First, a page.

The mechanism by which chronic treatment with HIV (human immunodeficiency virus)-1 protease inhibitors leads to a deterioration of glucose metabolism appears to involve insulin resistance, and may also involve impaired insulin secretion. Here we investigated the long-term effects of HIV-1 protease inhibitors on glucose-stimulated insulin secretion from beta cells and explored whether altered insulin secretion might be related to altered insulin signaling. INS-1 cells were incubated for 48 h with different concentrations of amprenavir, indinavir, nelfinavir, ritonavir or saquinavir, stimulated with 20 mM d-glucose, and insulin determined in the supernatant. To evaluate insulin signaling, cells were stimulated with 100 nM insulin for 2 min, and insulin-receptor substrate (IRS)-1, -2 and Akt phosphorylation determined. Incubation for 48 h with ritonavir, nelfinavir and saquinavir resulted in impaired glucose-induced insulin secretion at 2.5, 5 and 5 μM respectively, whereas amprenavir or indinavir had no effects even at 20 and 100 μM respectively. The impaired insulin secretion by ritonavir, nelfinavir and saquinavir was associated with decreased insulin-stimulated IRS-2 phosphorylation, and, for nelfinavir and saquinavir, with decreased insulin-stimulated IRS-1 and Thr308-Akt phosphorylation. No such effects on signaling were observed with amprenavir or indinavir. In conclusion, certain HIV-1 protease inhibitors, such as ritonavir, nelfinavir and saquinavir, not only induce peripheral insulin resistance, but also impair glucose-stimulated insulin secretion from beta cells. With respect to the long-term effect on beta-cell function there appear to be differences between the protease inhibitors that may be clinically relevant. Finally, these effects on insulin secretion after a 48 h incubation with protease inhibitor were associated with a reduction of the insulin-stimulated phosphorylation of insulin signaling parameters, particularly IRS-2, suggesting that protease inhibitor-induced alterations in the insulin signaling pathway may contribute to the impaired beta-cell function.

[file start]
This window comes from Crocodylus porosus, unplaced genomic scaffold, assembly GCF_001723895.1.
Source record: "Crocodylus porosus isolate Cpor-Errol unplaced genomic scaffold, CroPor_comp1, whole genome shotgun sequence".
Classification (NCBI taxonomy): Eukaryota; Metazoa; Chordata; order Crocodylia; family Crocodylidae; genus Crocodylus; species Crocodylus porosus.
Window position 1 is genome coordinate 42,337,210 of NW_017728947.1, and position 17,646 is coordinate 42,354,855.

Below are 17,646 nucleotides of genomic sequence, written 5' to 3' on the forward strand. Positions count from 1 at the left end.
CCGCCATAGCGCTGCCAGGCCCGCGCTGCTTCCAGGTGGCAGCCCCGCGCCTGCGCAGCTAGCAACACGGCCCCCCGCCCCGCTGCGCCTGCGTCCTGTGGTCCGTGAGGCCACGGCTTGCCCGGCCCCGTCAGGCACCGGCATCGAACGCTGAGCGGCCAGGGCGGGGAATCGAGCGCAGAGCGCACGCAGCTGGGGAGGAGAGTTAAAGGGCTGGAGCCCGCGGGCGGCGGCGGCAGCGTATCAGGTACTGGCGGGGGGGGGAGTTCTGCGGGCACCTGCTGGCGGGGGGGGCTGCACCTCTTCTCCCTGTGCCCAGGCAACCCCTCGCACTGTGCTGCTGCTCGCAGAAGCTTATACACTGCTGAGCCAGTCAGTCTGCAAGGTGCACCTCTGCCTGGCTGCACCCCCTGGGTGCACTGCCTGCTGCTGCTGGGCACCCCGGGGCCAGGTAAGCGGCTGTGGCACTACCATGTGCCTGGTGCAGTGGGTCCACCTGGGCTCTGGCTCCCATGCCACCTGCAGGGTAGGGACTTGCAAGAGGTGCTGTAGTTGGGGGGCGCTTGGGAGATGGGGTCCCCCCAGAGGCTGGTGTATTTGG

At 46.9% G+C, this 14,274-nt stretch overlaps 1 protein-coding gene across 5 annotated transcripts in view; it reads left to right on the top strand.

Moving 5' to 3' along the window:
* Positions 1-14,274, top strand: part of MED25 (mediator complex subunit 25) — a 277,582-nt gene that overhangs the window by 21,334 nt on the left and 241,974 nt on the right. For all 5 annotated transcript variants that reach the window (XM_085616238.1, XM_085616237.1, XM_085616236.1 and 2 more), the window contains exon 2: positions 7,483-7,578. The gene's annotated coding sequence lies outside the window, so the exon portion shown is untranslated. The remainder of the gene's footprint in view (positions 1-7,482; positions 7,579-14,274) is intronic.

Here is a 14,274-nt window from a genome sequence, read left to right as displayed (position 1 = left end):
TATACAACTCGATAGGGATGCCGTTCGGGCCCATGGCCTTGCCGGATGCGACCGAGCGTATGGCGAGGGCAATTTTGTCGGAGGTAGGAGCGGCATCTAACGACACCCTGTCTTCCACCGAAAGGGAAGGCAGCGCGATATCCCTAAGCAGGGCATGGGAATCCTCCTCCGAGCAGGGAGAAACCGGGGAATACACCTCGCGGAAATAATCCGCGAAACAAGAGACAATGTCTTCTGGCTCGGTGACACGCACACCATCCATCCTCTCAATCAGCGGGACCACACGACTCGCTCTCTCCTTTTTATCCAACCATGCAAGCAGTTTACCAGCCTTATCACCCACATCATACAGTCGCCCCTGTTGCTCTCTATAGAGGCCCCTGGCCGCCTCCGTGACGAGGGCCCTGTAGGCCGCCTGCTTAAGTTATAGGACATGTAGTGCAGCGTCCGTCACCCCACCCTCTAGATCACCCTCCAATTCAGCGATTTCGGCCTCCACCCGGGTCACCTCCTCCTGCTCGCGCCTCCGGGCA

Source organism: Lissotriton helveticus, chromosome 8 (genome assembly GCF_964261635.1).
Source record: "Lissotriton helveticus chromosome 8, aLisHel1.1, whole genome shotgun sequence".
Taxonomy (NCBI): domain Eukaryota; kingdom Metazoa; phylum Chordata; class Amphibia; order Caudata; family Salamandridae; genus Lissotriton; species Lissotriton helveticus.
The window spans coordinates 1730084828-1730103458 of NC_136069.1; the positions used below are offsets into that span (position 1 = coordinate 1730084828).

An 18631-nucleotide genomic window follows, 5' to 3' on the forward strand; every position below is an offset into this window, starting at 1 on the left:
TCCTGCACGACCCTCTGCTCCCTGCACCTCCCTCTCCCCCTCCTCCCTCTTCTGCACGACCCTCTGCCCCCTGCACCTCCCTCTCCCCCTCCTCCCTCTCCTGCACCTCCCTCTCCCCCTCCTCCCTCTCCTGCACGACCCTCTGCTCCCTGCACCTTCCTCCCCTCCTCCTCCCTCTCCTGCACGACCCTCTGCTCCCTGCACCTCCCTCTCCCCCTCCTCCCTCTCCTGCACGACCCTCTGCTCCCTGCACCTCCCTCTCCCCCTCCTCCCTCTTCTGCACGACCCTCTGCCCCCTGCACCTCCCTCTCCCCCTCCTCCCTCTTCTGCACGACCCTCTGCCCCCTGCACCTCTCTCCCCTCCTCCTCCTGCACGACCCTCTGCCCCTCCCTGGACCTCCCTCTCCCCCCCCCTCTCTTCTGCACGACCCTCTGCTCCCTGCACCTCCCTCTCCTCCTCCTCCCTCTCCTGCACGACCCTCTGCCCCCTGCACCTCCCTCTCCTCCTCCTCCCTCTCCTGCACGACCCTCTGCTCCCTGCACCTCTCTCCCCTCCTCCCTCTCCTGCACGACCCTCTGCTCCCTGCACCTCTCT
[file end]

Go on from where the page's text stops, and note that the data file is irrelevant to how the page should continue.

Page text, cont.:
Restricted access

M. J. Waters, V. H. Oddy, C. E. McCloghry, P. D. Gluckman, R. Duplock, P. C. Owens and M. W. Brinsmead


The physiological role of placental lactogen (PL; chorionic somatomammotrophin) in the ewe has been investigated by infusion of ewes (n = 3) on day 131 of pregnancy with sufficient ovine PL (oPL) antibody to neutralize circulating oPL for at least 12 h. Effectiveness of the antibody neutralization was defined both in vitro and in vivo according to rigorous criteria. Control ewes (n = 3) were infused simultaneously with an equivalent amount of pooled goat gamma globulin. Since both sets of ewes had previously been catheterized with jugular, utero-ovarian and femoral vein catheters and a femoral arterial catheter, it was possible to measure whole body glucose kinetics as well as muscle and uterine glucose, free fatty acid (FFA) and 3-hydroxybutyrate extraction. In addition, plasma levels of insulin, GH, prolactin, insulin-like growth factor-I (IGF-I), IGF-II, progesterone and cholesterol were determined in femoral arterial samples.

Neutralization of maternal oPL did not significantly affect whole body glucose metabolism, uterine and muscle glucose extraction, or 3-hydroxybutyrate extraction by muscle. A trend towards lower plasma FFA levels was observed after prolonged infusion, but was not statistically significant. However, plasma insulin levels rose significantly during antibody infusion after an early fall. These observations are rationalized in terms of the known requirements of ruminant metabolism during pregnancy, and contrasted with the accepted model for the role of human PL in the metabolic adjustments of pregnancy.

No change in plasma IGF-I, IGF-II or GH was observed, providing no support for the concept that oPL is responsible for maternal somatomedin generation during pregnancy. Similarly, plasma prolactin did not differ between antibody-treated and control groups. Finally, antibody neutralization had no influence on either plasma progesterone or cholesterol, mitigating against a role for oPL in progesterone production during late pregnancy in the ewe.